It's similar-ish to the ones I use. The blower he uses is 75 CFM so I would think it would get a small forge to welding heat no problem. A improvement on this design would be either a speed control or placing the air gate after the blower instead of the sliding gate on the side. Your burner is only one part of forge efficiency, so without knowing the rest it's hard to judge.
  7. Ol' rusty build

    People usually use a piece of solid bar inside a pipe. Pipe in a Pipe would work if you filled it with something I suppose. A lot of these type of hammers I have seen have no UHMW or bushing material. They just stay well oiled and run steel on steel. The life expectancy of the hammer isn't long enough to worry about things wearing out. I wouldn't worry about a concrete pad under it for starters. If it's on a dirt floor drive a stake in around it to keep from moving and try it. Also, that is a good idea on the dies to make them bolt on. RR track dies are more of a drawing die and you will probably find in the future that flat dies are much more useful and want to swap them out as resources become available.
  8. Ford anvil

    Dunno about that particular anvil, but Ford did have massive foundries. The Ford River Rouge Complex was one of the largest and advanced foundries of its kind in the world when built. http://www.fordmotorhistory.com/factories/river_rouge/iron_foundry.php
  9. Haybudden found today

    Nice looking anvil!
  10. I dig the gold lettering Frosty. I do that on all my machines.
  11. Press info. needed

    Also - "Hydraulic Forging Press for the Blacksmith" by Randy McDaniel has some good info, but is more geared to what you can do with it. He has some videos on youtube too that will give you a idea of whats in the book.
  12. If it looks like what you have in the picture then it is a OBI, or Open-Backed, Inclined press. They can be used for many things such as punching, stamping, notching and hot or cold forming in closed or semi-closed die systems. However, when a press like this is used to form parts ALL of the math has been worked out by the engineers who designed the die; accounting for the tonnage of the press and the volume and strength of the material being formed. The press will break if it does not continue through the stroke, or the belt will slip if lucky. Usually the work envelope on these presses is small, so a spring or cushion system there generally will not fit. Scrapping the workings of it and converting it into a hydraulic press might work if the press was large enough to accommodate the stresses, but why tear apart a perfectly good useful machine to have in the workshop. If I had the chance to get small OBI press cheap I would jump on it. I passed a couple up a while back and regret it. If it really doesn't work for you, sell it and turn it into something else.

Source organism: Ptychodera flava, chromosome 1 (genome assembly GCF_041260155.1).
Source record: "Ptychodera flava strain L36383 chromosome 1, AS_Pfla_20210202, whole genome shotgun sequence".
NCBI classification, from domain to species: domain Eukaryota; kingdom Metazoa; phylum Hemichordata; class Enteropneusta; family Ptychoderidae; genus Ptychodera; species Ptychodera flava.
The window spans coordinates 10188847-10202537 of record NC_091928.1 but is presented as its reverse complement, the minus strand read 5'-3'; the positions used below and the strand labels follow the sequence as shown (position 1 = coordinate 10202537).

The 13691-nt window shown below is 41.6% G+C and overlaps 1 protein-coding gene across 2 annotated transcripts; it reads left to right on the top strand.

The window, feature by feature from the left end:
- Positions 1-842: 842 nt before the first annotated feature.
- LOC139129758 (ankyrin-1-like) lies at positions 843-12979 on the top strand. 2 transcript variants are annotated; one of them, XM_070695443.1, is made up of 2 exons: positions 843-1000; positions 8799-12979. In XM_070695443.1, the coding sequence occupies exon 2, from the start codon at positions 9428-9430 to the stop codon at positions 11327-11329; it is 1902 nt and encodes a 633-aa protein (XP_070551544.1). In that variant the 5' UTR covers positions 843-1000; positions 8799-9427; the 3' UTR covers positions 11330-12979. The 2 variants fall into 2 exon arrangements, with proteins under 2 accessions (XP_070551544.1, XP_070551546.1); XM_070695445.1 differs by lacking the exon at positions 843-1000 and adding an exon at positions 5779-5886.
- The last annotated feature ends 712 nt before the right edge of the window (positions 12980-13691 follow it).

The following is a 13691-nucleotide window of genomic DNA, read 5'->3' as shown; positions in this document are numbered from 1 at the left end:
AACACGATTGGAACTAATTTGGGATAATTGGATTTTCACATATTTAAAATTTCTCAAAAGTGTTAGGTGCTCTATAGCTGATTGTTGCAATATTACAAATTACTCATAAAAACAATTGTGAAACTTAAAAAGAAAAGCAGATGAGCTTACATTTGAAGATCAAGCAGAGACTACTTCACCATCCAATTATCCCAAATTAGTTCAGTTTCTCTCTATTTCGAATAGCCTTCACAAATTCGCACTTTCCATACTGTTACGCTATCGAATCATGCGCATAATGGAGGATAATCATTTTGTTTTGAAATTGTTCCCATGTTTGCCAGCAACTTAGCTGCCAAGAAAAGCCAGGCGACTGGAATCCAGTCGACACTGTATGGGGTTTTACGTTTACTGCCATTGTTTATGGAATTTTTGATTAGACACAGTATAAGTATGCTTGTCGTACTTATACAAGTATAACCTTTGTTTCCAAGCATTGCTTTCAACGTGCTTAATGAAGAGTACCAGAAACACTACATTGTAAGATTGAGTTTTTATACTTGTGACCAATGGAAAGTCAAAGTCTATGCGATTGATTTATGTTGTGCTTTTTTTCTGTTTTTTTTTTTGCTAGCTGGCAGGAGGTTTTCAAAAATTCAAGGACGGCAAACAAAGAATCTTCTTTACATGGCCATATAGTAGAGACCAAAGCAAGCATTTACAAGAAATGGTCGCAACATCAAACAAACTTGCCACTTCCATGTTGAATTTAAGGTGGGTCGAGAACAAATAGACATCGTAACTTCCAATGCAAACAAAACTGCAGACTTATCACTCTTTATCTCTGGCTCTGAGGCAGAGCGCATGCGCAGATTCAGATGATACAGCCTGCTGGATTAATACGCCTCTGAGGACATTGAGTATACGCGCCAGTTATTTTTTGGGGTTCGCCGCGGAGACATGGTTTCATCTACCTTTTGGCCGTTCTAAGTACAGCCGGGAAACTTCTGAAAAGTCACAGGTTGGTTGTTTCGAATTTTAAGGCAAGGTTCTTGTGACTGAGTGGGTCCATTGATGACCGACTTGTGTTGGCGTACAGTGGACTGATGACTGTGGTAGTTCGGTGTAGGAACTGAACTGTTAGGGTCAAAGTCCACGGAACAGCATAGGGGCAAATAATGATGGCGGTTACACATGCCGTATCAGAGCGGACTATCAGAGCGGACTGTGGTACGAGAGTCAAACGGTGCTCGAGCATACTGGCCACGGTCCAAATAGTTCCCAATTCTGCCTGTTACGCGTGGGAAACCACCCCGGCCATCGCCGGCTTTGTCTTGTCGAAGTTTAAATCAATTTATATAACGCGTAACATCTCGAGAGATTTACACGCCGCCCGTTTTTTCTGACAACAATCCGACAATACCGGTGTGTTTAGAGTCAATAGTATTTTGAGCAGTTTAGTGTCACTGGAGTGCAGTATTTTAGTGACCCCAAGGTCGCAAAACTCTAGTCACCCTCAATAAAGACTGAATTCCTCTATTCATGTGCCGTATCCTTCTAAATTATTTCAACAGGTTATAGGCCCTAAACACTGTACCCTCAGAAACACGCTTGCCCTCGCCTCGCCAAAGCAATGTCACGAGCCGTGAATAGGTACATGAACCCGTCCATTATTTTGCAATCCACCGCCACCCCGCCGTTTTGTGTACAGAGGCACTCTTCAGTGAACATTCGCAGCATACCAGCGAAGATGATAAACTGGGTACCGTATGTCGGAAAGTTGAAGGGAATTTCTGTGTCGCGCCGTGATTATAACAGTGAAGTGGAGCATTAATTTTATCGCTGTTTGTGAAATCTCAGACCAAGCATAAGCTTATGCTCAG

13. Welcome to IFI Matthias. I might be reading what your trying to do the wrong way, but it sounds to me like it's along the lines of Ric Furrer's Wootz process with different materials. He takes a clay vessel that has been fired, adds his ingredients, puts a fired clay top on it and seals it, and then heats it until everything is together. Check out "Secrets of the Viking Sword" if you get a chance, it might be on youtube. He goes over the process in it. I have yet to get to Furnace Town, but have heard it is really nice. Only about 2 hours away and I can never make it down there.
  14. Anvil and post vise base

    I think you have a solid base, but you might find the vise in the way in the future. I would suggest separating the two. The easiest way to attach the anvil is forge brackets like you said and lag bolt it to the base, or use chain and lags. I dunno if you know about them already, but I would check out the Blacksmith Guild of Central Maryland in Westminster if you get a chance. Good local resource and great people. http://www.bgcmonline.org/
  15. Japanese Blade Appraisal

    Even if it is a common NCO shin-gunto which were mass produced, it is pretty valuable. Your better off taking lots of good pictures and heading to a world war two collectors forum before you do anything with it. A lot of WWII memorabilia has skyrocketed in price in the last few years. A basic US entrenching tool, for example, that used to be 25 bucks at a flea market, date coded, is now worth well over a hundred.